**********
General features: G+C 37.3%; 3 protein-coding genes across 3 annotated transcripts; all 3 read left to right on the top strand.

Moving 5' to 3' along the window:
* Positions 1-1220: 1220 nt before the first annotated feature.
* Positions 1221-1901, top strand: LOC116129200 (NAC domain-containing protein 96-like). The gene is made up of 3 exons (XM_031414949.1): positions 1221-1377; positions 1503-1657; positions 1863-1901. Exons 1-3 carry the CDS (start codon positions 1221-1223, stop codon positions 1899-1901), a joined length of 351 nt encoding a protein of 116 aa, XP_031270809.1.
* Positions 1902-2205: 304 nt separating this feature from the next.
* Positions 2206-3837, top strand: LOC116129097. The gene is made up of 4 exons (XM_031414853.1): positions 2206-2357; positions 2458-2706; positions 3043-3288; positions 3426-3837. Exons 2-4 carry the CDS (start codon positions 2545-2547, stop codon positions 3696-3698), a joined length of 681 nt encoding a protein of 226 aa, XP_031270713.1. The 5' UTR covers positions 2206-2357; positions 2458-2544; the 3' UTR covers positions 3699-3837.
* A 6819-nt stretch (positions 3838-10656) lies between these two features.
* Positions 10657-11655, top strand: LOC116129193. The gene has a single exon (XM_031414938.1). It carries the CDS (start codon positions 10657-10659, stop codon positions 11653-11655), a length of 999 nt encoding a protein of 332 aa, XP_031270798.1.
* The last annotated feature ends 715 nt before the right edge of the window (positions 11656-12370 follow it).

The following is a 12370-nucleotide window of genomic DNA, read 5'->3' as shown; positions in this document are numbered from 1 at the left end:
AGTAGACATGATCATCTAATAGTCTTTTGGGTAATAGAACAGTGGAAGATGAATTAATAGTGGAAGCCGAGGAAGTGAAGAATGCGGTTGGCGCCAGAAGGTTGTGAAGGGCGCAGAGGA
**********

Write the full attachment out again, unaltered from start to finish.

General features: G+C 37.3%; 3 protein-coding genes across 3 annotated transcripts; all 3 read left to right on the top strand.

Moving 5' to 3' along the window:
* Positions 1-1220: 1220 nt before the first annotated feature.
* Positions 1221-1901, top strand: LOC116129200 (NAC domain-containing protein 96-like). The gene is made up of 3 exons (XM_031414949.1): positions 1221-1377; positions 1503-1657; positions 1863-1901. Exons 1-3 carry the CDS (start codon positions 1221-1223, stop codon positions 1899-1901), a joined length of 351 nt encoding a protein of 116 aa, XP_031270809.1.
* Positions 1902-2205: 304 nt separating this feature from the next.
* Positions 2206-3837, top strand: LOC116129097. The gene is made up of 4 exons (XM_031414853.1): positions 2206-2357; positions 2458-2706; positions 3043-3288; positions 3426-3837. Exons 2-4 carry the CDS (start codon positions 2545-2547, stop codon positions 3696-3698), a joined length of 681 nt encoding a protein of 226 aa, XP_031270713.1. The 5' UTR covers positions 2206-2357; positions 2458-2544; the 3' UTR covers positions 3699-3837.
* A 6819-nt stretch (positions 3838-10656) lies between these two features.
* Positions 10657-11655, top strand: LOC116129193. The gene has a single exon (XM_031414938.1). It carries the CDS (start codon positions 10657-10659, stop codon positions 11653-11655), a length of 999 nt encoding a protein of 332 aa, XP_031270798.1.
* The last annotated feature ends 715 nt before the right edge of the window (positions 11656-12370 follow it).

The following is a 12370-nucleotide window of genomic DNA, read 5'->3' as shown; positions in this document are numbered from 1 at the left end:
AGTAGACATGATCATCTAATAGTCTTTTGGGTAATAGAACAGTGGAAGATGAATTAATAGTGGAAGCCGAGGAAGTGAAGAATGCGGTTGGCGCCAGAAGGTTGTGAAGGGCGCAGAGGA